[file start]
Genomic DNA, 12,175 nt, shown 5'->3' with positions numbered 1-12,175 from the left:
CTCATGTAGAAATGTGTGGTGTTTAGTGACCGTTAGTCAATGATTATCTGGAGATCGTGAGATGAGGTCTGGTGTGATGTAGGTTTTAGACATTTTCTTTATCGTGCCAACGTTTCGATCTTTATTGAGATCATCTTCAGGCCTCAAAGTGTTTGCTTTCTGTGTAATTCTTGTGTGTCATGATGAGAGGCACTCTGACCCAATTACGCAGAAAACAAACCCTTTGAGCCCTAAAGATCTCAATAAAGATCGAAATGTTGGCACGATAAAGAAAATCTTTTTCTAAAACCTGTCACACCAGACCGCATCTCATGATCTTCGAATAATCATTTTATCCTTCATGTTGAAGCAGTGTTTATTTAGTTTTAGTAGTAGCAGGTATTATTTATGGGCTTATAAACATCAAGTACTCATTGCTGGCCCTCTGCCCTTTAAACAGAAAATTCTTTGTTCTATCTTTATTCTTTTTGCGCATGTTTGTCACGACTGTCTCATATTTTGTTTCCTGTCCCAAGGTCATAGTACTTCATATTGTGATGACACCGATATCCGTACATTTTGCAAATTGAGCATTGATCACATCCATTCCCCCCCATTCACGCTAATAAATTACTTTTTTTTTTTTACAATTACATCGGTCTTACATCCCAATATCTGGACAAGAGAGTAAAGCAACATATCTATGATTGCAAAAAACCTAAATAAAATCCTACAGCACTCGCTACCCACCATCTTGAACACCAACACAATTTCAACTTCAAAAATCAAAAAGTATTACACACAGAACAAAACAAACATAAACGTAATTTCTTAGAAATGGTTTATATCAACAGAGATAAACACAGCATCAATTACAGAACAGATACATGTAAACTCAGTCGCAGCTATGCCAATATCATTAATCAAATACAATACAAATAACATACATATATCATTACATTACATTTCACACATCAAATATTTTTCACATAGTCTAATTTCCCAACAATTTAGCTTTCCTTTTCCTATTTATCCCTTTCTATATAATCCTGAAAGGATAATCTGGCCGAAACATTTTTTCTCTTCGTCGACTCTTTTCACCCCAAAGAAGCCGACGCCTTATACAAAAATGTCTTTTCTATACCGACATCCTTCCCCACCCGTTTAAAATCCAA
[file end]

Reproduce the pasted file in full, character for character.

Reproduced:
Genomic DNA, 12,175 nt, shown 5'->3' with positions numbered 1-12,175 from the left:
CTCATGTAGAAATGTGTGGTGTTTAGTGACCGTTAGTCAATGATTATCTGGAGATCGTGAGATGAGGTCTGGTGTGATGTAGGTTTTAGACATTTTCTTTATCGTGCCAACGTTTCGATCTTTATTGAGATCATCTTCAGGCCTCAAAGTGTTTGCTTTCTGTGTAATTCTTGTGTGTCATGATGAGAGGCACTCTGACCCAATTACGCAGAAAACAAACCCTTTGAGCCCTAAAGATCTCAATAAAGATCGAAATGTTGGCACGATAAAGAAAATCTTTTTCTAAAACCTGTCACACCAGACCGCATCTCATGATCTTCGAATAATCATTTTATCCTTCATGTTGAAGCAGTGTTTATTTAGTTTTAGTAGTAGCAGGTATTATTTATGGGCTTATAAACATCAAGTACTCATTGCTGGCCCTCTGCCCTTTAAACAGAAAATTCTTTGTTCTATCTTTATTCTTTTTGCGCATGTTTGTCACGACTGTCTCATATTTTGTTTCCTGTCCCAAGGTCATAGTACTTCATATTGTGATGACACCGATATCCGTACATTTTGCAAATTGAGCATTGATCACATCCATTCCCCCCCATTCACGCTAATAAATTACTTTTTTTTTTTTACAATTACATCGGTCTTACATCCCAATATCTGGACAAGAGAGTAAAGCAACATATCTATGATTGCAAAAAACCTAAATAAAATCCTACAGCACTCGCTACCCACCATCTTGAACACCAACACAATTTCAACTTCAAAAATCAAAAAGTATTACACACAGAACAAAACAAACATAAACGTAATTTCTTAGAAATGGTTTATATCAACAGAGATAAACACAGCATCAATTACAGAACAGATACATGTAAACTCAGTCGCAGCTATGCCAATATCATTAATCAAATACAATACAAATAACATACATATATCATTACATTACATTTCACACATCAAATATTTTTCACATAGTCTAATTTCCCAACAATTTAGCTTTCCTTTTCCTATTTATCCCTTTCTATATAATCCTGAAAGGATAATCTGGCCGAAACATTTTTTCTCTTCGTCGACTCTTTTCACCCCAAAGAAGCCGACGCCTTATACAAAAATGTCTTTTCTATACCGACATCCTTCCCCACCCGTTTAAAATCCAA